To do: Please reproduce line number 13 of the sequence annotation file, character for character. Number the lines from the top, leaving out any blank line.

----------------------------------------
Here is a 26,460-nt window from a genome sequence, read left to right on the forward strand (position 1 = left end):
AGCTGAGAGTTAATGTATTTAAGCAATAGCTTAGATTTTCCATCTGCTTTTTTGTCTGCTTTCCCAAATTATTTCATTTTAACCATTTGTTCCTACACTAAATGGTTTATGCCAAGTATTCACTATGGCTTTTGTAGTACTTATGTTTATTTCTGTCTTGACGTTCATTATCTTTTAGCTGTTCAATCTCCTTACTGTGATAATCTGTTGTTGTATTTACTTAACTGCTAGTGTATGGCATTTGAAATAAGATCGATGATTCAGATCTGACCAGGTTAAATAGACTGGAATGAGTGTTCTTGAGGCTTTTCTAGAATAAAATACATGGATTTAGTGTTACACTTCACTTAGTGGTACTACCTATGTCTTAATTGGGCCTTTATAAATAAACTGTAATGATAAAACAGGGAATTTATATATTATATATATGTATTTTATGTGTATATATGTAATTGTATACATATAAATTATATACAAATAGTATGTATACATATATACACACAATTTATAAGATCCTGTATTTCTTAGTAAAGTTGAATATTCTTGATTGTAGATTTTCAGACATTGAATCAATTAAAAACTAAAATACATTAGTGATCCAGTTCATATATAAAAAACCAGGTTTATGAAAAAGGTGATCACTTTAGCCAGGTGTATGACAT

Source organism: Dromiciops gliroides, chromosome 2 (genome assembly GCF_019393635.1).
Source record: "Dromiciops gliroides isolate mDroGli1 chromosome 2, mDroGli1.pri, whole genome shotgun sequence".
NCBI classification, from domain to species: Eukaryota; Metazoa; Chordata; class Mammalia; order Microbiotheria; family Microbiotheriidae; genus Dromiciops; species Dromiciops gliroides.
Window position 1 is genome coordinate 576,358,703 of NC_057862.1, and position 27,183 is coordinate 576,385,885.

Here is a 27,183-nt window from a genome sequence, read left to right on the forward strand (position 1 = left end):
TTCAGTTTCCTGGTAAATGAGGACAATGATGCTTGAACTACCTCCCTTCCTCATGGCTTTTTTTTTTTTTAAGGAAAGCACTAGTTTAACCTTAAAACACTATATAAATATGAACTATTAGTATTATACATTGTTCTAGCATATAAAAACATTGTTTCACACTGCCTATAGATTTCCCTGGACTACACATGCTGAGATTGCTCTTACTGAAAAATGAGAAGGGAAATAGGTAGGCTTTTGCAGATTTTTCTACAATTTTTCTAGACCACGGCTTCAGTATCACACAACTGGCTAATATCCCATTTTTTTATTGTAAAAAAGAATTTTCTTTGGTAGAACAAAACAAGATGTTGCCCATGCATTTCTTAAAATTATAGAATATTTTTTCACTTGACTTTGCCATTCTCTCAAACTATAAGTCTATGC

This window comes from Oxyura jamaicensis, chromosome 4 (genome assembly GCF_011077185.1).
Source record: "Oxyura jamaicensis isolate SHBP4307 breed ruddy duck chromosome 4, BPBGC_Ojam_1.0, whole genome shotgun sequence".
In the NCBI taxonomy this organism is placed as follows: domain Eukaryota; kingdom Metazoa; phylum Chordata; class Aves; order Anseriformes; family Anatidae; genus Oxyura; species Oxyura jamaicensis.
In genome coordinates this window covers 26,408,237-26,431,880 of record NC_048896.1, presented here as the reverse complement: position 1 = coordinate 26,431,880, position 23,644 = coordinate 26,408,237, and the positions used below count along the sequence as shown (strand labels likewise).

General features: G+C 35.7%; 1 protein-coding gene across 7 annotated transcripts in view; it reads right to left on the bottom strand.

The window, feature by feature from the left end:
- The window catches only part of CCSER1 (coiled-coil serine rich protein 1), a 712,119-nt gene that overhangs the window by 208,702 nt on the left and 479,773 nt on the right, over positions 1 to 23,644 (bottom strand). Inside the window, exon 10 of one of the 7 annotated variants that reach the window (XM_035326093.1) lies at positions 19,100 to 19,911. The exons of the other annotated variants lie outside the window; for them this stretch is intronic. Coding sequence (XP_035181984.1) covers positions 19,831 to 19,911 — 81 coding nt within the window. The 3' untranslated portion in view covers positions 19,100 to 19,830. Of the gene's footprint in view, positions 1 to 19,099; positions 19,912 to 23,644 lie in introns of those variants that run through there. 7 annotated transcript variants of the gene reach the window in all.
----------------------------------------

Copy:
General features: G+C 35.7%; 1 protein-coding gene across 7 annotated transcripts in view; it reads right to left on the bottom strand.